Today the European Commission started consultations with EU Member States on a draft regulation to adjust the export authorization scheme set up on 15 March as an emergency measure that elapses on 25 April 2020.
In line with the EU’s global commitments in tackling the coronavirus pandemic, the scheme in the draft regulation is temporary, targeted, proportionate and transparent.
The new regulation is set out to apply for a limited period of 30 days (as of 26 April 2020), and it covers one single product category, protective masks. The Commission services find that this is the only remaining category, where an export authorization is necessary in order to secure an adequate supply to protect the health of Europeans.
The new scheme proposes some changes with respect to its geographical scope. In addition to previously existing exceptions, it exempts from the authorization requirement exports to Western Balkans countries, which are engaged in a process of deep integration with the Union as well as Gibraltar and territories of Member States excluded from the EU customs union.
In the spirit of international solidarity, the new scheme now explicitly requires the Member States to authorize exports of emergency supplies in the context of humanitarian aid and to process the relevant applications in an expedite manner.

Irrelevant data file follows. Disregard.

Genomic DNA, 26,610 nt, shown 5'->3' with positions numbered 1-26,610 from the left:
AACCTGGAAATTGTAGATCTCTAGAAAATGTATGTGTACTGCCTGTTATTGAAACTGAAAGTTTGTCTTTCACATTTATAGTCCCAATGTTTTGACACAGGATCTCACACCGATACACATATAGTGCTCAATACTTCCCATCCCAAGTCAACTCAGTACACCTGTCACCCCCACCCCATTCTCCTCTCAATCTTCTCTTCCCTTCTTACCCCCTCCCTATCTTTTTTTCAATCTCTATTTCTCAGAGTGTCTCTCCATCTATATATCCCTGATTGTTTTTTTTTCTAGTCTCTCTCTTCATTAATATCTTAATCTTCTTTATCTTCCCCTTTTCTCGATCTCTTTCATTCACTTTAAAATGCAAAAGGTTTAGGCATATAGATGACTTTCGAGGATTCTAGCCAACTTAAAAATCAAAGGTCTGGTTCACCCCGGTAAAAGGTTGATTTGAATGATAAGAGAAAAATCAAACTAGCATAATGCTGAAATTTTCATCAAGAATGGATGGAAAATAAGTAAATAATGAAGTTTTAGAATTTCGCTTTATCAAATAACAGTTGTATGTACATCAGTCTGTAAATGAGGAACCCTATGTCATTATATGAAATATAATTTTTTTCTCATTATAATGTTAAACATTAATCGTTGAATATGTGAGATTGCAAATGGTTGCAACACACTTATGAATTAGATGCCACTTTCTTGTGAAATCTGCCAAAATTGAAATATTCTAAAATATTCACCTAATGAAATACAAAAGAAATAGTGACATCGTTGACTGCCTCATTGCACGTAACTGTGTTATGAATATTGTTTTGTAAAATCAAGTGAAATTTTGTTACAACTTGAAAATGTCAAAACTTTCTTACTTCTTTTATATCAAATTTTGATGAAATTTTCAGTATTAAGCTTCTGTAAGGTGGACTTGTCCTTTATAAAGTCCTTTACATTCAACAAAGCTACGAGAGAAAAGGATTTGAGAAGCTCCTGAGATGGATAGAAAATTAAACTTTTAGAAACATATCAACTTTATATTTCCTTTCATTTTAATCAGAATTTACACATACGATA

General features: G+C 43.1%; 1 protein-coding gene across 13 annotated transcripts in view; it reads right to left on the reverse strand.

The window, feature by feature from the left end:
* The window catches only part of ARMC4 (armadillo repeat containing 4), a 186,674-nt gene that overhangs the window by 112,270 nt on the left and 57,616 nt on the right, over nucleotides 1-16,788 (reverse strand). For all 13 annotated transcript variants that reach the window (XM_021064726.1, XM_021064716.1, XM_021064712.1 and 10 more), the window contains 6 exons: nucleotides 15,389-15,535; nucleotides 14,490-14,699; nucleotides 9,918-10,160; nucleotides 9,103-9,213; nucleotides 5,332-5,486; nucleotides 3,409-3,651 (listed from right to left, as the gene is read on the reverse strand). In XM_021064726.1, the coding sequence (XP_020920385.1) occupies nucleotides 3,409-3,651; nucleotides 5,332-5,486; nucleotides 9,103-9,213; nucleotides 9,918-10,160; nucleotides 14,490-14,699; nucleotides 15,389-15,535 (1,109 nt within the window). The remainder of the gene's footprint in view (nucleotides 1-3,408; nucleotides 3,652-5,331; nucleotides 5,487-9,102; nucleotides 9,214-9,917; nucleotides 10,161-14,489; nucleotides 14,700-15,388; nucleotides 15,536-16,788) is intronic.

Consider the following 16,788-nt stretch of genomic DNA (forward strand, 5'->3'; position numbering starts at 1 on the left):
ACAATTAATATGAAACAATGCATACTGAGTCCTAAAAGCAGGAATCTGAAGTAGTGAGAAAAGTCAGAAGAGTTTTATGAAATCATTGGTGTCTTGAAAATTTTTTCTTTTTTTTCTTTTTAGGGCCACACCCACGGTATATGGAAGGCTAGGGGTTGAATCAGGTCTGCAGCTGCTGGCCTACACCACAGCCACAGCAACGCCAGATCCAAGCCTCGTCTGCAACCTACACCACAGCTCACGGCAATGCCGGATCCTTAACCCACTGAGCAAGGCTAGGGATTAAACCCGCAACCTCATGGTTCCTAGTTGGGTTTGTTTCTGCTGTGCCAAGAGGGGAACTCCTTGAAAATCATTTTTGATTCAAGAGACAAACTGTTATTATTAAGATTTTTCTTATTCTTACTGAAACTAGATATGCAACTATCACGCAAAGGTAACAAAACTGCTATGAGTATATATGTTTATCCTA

The new scheme also asks the Member States to positively assess exports to State agencies in charge of distributing personal protective equipment or involved in combating the coronavirus outbreak, subject to a check on availability with the Commission.
In line with the Commission’s efforts to match supply and demand in the EU, the regulation obliges the Member States to consult the European Commission when assessing whether to issue an export authorisation. The Commission shall issue an opinion within 48 hours from the receipt of the request. In this context, the purpose of the newly set up Clearing House is to coordinate efforts to match supply and demand in the EU and ensure that available supplies of materials go where they are most needed.
The draft regulation also includes a review clause that will allow the Commission to adjust the product scope or the duration of the provisions in light of possible new developments.
In the spirit of transparency, the draft regulation requires Member States to report to the Commission on their authorisations granted and refused and commits the Commission to report publicly on these developments.
The Commission will adopt this delegated regulation according to the corresponding comitology procedure.
The export authorisation scheme is part of the measures taken by the EU to address the epidemiological crisis caused by the coronavirus disease.